China decided to cut the amount of cash some banks must hold as reserves, and timed its announcement of the decision to help shore up domestic markets as uncertainties in the trade talks with the US re-emerged.
The required reserve ratio for rural commercial lenders serving companies in the county where the bank operates or with less than 10 billion yuan ($1.5 billion, Dh5.4 billion) of assets will be lowered to 8 per cent, taking effect on May 15, the People’s Bank of China said on its website early on Monday.
The unusual timing of the announcement, as markets were opening, appeared to be in response to an escalation of the trade war by US President Donald Trump. If trade tensions do resurface, China’s monetary policy will “likely turn dovish again” in support of the domestic economy, economists led by Song Yu at Beijing Gao Hua Securities Co wrote in a note on Monday.
The cut will release 280 billion yuan of long-term liquidity, with about 1,000 county-level rural commercial banks qualified for the reduction, and all the newly released funding will be used in loans to private and small companies, the central bank said.
The announcement had “special timing” also because the PBOC has not cut the reserve ratio in May since 2012, a month usually with less liquidity pressure, Ming Ming, head of fixed-income research at CITIC Securities Co Ltd, wrote in a report. “The unexpected targeted RRR cut is likely made to ease market volatility,” he said.
Trump threatened in a tweet to raise tariffs in the US-China dispute as soon as this week, overturning recent signs that a deal was almost done. China’s benchmark Shanghai Composite Index closed down 5.6 per cent, and both offshore and onshore yuan were weaker.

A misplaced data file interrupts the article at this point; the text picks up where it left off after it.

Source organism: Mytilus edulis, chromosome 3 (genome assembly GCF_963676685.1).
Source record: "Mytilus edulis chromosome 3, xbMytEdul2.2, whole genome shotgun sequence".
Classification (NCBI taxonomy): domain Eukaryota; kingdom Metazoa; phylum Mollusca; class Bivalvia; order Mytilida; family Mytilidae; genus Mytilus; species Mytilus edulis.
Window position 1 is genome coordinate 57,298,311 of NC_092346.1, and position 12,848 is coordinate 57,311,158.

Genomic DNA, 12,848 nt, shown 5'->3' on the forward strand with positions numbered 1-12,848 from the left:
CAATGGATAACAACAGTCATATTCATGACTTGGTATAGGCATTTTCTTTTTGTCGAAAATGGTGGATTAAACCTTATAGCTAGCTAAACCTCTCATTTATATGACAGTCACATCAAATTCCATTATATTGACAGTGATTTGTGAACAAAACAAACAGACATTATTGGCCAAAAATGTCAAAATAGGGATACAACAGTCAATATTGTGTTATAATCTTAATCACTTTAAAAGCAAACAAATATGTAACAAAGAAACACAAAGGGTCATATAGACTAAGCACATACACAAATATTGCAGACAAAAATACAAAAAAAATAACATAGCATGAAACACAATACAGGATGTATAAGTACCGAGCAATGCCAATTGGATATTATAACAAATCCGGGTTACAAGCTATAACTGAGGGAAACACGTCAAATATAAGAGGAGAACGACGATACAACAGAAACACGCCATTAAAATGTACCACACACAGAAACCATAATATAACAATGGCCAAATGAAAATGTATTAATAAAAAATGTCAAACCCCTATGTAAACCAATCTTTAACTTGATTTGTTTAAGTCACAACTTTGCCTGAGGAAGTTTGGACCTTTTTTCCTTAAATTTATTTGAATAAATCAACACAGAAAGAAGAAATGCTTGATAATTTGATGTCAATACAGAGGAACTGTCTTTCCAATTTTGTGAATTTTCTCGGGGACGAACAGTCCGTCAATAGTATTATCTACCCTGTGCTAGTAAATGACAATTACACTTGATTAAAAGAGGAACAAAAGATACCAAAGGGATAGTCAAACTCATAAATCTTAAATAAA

The announcement comes after the State Council last month called for changes to allow medium and small-sized banks to set aside less money in reserves. The decision continues the targeted easing approach which policymakers have addressed the slowdown in the economy since last year — attempting to provide credit to needy sectors without flooding the market with cash.
While the PBOC has come out twice in April to deny rumoured reserve ratio cuts, the bank’s newspaper Financial News published an article early on Monday to argue there is still room for more, signalling a policy tweak.
“There are unsolved issues in the trade talks and the US economy is doing better than expected,” said NIE Wen, an economist at Huabao Trust in Shanghai. “Hence there is a possibility for further escalation of conflicts if the two sides can’t forge a deal in a short term, and more easing including a universal RRR cut and even an interest-rate cut are both possible.”